Robert Field, professor of Law and Health Management and Policy at Drexel University, said the "ability to create new life forms may be emerging from the world of science fiction."
But such advances come with uncertainty, Field said. "Will everything we create be benign, or is Frankenstein now in the realm of possibility?"
Mark Bedau, professor of Philosophy and Humanities at Reed College in Portland, Ore., also writing in the Nature commentary, called the new species "a normal bacterium with a prosthetic genome."
The importance of the finding, he argued, is that such a prosthetic genome is not limited -- as the watermarks inserted by Venter and colleagues demonstrate -- to what's found in nature.
Because of that, scientists now have "an unprecedented opportunity to learn about life" that brings with it the need for new ways of thinking about precautions and risk analysis.
Indeed, Venter noted that he and colleagues were stalled for several months because one of the pieces of DNA they painstakingly crafted had a type -- a single base-pair deletion -- that means the whole chromosome could not function.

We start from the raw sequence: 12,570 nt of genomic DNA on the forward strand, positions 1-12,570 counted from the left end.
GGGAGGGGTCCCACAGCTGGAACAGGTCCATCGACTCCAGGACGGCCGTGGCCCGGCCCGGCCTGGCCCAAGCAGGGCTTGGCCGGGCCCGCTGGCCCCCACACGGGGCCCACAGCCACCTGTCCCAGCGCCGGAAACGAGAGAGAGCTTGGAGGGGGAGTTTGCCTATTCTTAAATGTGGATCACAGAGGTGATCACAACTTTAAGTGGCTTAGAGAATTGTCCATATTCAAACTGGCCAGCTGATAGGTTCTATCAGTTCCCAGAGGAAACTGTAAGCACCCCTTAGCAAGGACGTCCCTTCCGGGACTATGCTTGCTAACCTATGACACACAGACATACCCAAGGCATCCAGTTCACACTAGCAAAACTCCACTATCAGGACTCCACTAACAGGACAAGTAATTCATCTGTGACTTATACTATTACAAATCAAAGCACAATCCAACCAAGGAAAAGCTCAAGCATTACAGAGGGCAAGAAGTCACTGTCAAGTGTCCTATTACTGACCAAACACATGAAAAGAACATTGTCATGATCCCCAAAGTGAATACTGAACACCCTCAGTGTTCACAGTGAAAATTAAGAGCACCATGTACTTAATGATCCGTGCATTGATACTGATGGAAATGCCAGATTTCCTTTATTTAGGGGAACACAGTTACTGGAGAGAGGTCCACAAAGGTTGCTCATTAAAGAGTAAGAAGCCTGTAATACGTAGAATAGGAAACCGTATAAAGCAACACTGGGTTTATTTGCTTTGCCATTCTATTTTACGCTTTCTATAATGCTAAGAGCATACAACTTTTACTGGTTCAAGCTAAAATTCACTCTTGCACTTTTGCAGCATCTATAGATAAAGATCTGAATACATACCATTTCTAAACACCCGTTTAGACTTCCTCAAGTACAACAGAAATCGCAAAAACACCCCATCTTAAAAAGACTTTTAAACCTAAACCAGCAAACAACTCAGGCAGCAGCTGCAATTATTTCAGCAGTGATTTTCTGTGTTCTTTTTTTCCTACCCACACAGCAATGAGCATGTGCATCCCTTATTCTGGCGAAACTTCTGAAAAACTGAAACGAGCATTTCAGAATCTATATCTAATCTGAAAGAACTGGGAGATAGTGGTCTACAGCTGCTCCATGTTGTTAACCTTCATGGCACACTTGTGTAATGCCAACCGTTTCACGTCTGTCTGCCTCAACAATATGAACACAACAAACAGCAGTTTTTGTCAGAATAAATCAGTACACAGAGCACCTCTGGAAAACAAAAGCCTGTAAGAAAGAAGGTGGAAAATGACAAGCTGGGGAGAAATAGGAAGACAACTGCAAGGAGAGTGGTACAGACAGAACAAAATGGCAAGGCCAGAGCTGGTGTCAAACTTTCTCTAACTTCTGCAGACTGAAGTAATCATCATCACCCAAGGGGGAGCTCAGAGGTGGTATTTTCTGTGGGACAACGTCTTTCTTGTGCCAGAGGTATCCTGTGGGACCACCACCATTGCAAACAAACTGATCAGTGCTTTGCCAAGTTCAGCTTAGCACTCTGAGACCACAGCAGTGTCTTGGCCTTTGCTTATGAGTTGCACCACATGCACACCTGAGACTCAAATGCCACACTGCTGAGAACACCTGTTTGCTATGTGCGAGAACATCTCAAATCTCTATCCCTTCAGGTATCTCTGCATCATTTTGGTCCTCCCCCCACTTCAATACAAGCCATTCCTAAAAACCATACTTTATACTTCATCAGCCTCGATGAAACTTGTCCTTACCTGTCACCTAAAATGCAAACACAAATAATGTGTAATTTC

"So accuracy is essential," he said. "There's parts of the genome where it can't tolerate even a single error and there's parts where we can put in large blocks of DNA and it can tolerate all kinds of errors."
Despite that sensitivity in the lab, Venter told a reporter "it's not clear there are any" downsides to the research. Although all technologies are "dual-use," he said he thinks the work is a "linear advance" in the ability to harm and an "exponential advance" in potentially beneficial science.